Hyde Park Now-Electric railroad thro the Rockies #2

Electric railroad thro the Rockies #2

Most of the westward extension has now vanished and many of its structures have been demolished, save for a few spectacular ones. Tunnels have been blocked off and parts of the route are now highways, or in the more spectacular mountain parts, have become trails for people to walk or bike along and enjoy the scenery. This page is a gallery covering more aspects of the Milwaukee including its dereliction following its closure.

There are many spectacular stretches along the Milwaukee Road, but few have been photographed by enthusiasts though. That is because the line is remote and locations are regularly quite inaccessible. The picture of Fish Creek Tunnel took its photographer a good amount of climbing to reach. It might not seem much of a location but if one were to see the setting in its entire context its actually quite high up and prior to that the line has had to ascend the Vendome loop. Thus its not an every day location one would have used to see any trains!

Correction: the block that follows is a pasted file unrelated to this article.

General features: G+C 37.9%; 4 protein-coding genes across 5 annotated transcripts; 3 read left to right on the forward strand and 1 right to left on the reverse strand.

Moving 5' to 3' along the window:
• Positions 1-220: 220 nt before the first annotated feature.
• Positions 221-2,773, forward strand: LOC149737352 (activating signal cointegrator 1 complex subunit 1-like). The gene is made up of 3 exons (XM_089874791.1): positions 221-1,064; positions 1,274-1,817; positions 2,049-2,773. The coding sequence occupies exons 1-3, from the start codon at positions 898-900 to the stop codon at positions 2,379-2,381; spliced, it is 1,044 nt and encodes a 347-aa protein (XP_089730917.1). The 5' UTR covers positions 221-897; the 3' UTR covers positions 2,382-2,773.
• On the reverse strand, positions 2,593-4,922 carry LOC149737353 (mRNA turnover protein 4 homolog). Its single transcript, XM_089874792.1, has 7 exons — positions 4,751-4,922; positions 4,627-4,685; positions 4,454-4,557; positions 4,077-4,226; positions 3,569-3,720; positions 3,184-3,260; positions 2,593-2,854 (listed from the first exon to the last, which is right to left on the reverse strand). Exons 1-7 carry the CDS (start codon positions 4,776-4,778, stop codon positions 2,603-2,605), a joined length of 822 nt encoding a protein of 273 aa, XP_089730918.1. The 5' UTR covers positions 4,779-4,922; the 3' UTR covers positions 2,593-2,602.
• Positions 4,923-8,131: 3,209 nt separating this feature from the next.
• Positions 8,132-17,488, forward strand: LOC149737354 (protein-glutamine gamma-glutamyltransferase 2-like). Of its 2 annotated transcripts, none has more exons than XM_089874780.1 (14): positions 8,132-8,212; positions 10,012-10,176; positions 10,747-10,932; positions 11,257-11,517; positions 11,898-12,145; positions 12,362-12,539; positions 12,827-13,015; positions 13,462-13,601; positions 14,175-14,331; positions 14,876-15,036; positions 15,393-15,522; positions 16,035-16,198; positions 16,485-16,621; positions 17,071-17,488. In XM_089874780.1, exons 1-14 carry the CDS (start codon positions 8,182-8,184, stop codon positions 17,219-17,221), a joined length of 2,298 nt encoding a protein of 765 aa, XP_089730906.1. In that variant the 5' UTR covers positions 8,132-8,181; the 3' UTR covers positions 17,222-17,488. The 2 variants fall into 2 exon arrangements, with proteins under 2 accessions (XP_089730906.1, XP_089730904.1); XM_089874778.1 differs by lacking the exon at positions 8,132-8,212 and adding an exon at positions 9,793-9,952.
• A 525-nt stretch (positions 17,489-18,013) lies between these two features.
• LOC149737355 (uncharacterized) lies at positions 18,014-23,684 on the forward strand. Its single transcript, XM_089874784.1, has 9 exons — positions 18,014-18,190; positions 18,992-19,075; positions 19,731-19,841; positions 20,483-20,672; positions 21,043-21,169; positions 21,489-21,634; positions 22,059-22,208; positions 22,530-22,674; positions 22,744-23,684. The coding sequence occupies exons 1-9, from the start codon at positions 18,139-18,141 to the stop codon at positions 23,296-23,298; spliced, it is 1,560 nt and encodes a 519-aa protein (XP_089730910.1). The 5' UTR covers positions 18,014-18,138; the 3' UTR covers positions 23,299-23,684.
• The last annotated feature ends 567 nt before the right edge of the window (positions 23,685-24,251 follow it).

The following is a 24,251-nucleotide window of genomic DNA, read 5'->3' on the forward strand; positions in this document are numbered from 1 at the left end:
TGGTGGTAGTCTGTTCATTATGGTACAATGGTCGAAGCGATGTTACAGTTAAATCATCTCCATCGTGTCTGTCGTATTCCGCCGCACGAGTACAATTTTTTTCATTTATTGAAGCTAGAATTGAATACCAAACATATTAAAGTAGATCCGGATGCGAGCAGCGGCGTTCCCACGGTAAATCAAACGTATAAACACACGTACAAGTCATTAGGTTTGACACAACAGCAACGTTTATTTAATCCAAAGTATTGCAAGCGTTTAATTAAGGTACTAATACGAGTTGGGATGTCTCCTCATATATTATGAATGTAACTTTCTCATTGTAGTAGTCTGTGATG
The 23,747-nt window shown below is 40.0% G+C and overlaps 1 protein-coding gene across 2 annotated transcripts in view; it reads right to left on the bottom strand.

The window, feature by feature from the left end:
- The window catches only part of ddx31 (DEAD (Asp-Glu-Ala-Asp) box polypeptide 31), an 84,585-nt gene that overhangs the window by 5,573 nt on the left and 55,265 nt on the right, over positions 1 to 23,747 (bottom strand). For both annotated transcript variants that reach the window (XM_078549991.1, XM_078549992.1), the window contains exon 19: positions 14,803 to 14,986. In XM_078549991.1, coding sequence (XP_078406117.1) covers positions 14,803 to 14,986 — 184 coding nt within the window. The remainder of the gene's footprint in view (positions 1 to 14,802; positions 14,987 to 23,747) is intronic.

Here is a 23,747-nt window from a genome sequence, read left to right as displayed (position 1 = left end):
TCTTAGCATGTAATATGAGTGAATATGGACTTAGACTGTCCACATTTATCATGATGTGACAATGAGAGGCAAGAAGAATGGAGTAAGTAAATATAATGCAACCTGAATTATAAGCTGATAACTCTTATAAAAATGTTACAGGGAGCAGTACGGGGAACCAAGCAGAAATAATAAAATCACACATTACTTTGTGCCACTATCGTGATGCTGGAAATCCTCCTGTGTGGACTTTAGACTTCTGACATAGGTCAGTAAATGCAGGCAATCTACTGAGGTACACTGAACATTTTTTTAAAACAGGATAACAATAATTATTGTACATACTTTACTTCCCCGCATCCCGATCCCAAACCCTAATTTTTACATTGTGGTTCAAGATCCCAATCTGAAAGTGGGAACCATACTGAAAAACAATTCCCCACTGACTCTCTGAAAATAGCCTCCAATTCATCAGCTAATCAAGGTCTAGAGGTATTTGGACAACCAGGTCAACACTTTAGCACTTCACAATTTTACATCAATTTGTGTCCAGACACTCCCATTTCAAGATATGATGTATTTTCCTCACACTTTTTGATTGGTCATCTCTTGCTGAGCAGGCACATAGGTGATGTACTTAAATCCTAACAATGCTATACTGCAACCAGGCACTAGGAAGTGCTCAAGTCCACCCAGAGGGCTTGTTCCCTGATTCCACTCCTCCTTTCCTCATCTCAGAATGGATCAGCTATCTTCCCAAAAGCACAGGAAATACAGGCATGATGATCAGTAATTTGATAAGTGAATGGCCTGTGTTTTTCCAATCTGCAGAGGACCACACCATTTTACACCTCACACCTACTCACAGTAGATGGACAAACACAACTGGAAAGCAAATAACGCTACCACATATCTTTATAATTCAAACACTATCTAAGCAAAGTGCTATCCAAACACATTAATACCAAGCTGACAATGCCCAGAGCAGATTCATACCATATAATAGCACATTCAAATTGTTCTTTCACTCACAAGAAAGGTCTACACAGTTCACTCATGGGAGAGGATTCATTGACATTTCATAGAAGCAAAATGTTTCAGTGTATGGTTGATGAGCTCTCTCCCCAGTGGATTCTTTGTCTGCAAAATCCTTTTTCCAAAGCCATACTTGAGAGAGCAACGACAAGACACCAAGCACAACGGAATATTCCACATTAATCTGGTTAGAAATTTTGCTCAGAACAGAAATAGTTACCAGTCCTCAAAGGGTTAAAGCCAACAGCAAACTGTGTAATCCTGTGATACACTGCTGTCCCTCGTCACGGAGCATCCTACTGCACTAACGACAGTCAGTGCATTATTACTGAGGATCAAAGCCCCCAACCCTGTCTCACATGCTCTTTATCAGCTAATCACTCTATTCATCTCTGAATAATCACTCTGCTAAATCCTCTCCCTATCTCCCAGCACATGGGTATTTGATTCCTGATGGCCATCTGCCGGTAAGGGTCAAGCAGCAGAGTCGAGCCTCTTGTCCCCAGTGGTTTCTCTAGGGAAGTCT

The next picture however does show some of the spectacular route the line took – and its from a series of press photographs undertaken by GEC for the railroad company in 1915 – to show off what were at the time the biggest electric locomotives in the world. A number of these venerable locomotives worked right to the end of electrification in the 1970s.

Hyde Park Now-Electric railroad thro the Rockies #2

One of the huge EF-1 locomotives built in 1915 by GEC – popularly known as Boxcabs. The example shown is a paired unit however some of these were three locomotives tethered together as a single unit! The location is at Grace – the next stopping place east of the Pipestone pass.